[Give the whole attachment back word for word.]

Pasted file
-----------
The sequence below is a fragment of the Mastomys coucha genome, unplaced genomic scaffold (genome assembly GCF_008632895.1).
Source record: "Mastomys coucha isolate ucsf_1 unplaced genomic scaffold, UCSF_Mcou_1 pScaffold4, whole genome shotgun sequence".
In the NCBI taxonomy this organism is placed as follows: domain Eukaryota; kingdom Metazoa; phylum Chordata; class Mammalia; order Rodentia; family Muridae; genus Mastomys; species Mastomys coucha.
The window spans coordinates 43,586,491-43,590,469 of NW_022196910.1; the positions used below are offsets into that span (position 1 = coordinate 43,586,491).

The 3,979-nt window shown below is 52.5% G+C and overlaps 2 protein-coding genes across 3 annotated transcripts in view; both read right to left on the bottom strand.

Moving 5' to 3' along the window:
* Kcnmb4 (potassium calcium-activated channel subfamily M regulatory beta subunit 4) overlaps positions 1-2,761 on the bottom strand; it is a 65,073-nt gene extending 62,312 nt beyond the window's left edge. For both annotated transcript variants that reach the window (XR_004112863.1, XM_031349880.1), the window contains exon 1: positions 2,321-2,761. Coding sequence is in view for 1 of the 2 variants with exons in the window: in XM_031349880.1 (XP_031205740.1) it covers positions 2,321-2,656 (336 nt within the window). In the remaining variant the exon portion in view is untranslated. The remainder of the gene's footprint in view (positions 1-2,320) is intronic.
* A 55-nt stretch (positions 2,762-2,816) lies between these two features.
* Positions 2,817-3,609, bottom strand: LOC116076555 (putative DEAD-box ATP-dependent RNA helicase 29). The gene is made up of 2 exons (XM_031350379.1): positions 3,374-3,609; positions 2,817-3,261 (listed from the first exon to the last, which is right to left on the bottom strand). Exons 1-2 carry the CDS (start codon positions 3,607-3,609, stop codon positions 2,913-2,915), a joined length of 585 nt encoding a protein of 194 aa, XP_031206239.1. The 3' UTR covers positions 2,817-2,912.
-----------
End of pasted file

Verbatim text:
The sequence below is a fragment of the Mastomys coucha genome, unplaced genomic scaffold (genome assembly GCF_008632895.1).
Source record: "Mastomys coucha isolate ucsf_1 unplaced genomic scaffold, UCSF_Mcou_1 pScaffold4, whole genome shotgun sequence".
In the NCBI taxonomy this organism is placed as follows: domain Eukaryota; kingdom Metazoa; phylum Chordata; class Mammalia; order Rodentia; family Muridae; genus Mastomys; species Mastomys coucha.
The window spans coordinates 43,586,491-43,590,469 of NW_022196910.1; the positions used below are offsets into that span (position 1 = coordinate 43,586,491).

The 3,979-nt window shown below is 52.5% G+C and overlaps 2 protein-coding genes across 3 annotated transcripts in view; both read right to left on the bottom strand.

Moving 5' to 3' along the window:
* Kcnmb4 (potassium calcium-activated channel subfamily M regulatory beta subunit 4) overlaps positions 1-2,761 on the bottom strand; it is a 65,073-nt gene extending 62,312 nt beyond the window's left edge. For both annotated transcript variants that reach the window (XR_004112863.1, XM_031349880.1), the window contains exon 1: positions 2,321-2,761. Coding sequence is in view for 1 of the 2 variants with exons in the window: in XM_031349880.1 (XP_031205740.1) it covers positions 2,321-2,656 (336 nt within the window). In the remaining variant the exon portion in view is untranslated. The remainder of the gene's footprint in view (positions 1-2,320) is intronic.
* A 55-nt stretch (positions 2,762-2,816) lies between these two features.
* Positions 2,817-3,609, bottom strand: LOC116076555 (putative DEAD-box ATP-dependent RNA helicase 29). The gene is made up of 2 exons (XM_031350379.1): positions 3,374-3,609; positions 2,817-3,261 (listed from the first exon to the last, which is right to left on the bottom strand). Exons 1-2 carry the CDS (start codon positions 3,607-3,609, stop codon positions 2,913-2,915), a joined length of 585 nt encoding a protein of 194 aa, XP_031206239.1. The 3' UTR covers positions 2,817-2,912.